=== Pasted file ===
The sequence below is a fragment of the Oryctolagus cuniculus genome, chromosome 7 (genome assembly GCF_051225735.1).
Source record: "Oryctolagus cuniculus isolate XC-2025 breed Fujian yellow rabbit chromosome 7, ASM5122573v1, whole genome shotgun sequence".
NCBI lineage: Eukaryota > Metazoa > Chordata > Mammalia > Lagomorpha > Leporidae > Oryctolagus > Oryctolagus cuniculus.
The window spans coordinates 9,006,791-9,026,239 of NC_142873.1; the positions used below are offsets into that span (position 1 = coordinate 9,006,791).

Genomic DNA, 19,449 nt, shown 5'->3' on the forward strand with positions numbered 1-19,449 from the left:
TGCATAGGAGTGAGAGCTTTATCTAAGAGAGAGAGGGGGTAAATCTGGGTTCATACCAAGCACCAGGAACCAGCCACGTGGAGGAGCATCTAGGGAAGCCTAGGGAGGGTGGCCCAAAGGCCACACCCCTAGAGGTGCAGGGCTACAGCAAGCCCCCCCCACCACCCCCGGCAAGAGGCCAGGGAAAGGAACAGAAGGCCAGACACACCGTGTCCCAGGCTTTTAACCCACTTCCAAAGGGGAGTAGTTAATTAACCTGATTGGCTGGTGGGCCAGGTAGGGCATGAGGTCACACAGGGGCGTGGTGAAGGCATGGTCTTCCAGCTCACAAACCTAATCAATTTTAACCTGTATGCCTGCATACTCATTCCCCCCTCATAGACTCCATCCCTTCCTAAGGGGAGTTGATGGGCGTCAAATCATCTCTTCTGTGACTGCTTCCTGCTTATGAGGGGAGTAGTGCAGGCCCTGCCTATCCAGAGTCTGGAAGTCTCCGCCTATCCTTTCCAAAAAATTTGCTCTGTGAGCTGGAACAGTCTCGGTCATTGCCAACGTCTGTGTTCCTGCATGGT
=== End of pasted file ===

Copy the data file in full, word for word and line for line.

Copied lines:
The sequence below is a fragment of the Oryctolagus cuniculus genome, chromosome 7 (genome assembly GCF_051225735.1).
Source record: "Oryctolagus cuniculus isolate XC-2025 breed Fujian yellow rabbit chromosome 7, ASM5122573v1, whole genome shotgun sequence".
NCBI lineage: Eukaryota > Metazoa > Chordata > Mammalia > Lagomorpha > Leporidae > Oryctolagus > Oryctolagus cuniculus.
The window spans coordinates 9,006,791-9,026,239 of NC_142873.1; the positions used below are offsets into that span (position 1 = coordinate 9,006,791).

Genomic DNA, 19,449 nt, shown 5'->3' on the forward strand with positions numbered 1-19,449 from the left:
TGCATAGGAGTGAGAGCTTTATCTAAGAGAGAGAGGGGGTAAATCTGGGTTCATACCAAGCACCAGGAACCAGCCACGTGGAGGAGCATCTAGGGAAGCCTAGGGAGGGTGGCCCAAAGGCCACACCCCTAGAGGTGCAGGGCTACAGCAAGCCCCCCCCACCACCCCCGGCAAGAGGCCAGGGAAAGGAACAGAAGGCCAGACACACCGTGTCCCAGGCTTTTAACCCACTTCCAAAGGGGAGTAGTTAATTAACCTGATTGGCTGGTGGGCCAGGTAGGGCATGAGGTCACACAGGGGCGTGGTGAAGGCATGGTCTTCCAGCTCACAAACCTAATCAATTTTAACCTGTATGCCTGCATACTCATTCCCCCCTCATAGACTCCATCCCTTCCTAAGGGGAGTTGATGGGCGTCAAATCATCTCTTCTGTGACTGCTTCCTGCTTATGAGGGGAGTAGTGCAGGCCCTGCCTATCCAGAGTCTGGAAGTCTCCGCCTATCCTTTCCAAAAAATTTGCTCTGTGAGCTGGAACAGTCTCGGTCATTGCCAACGTCTGTGTTCCTGCATGGT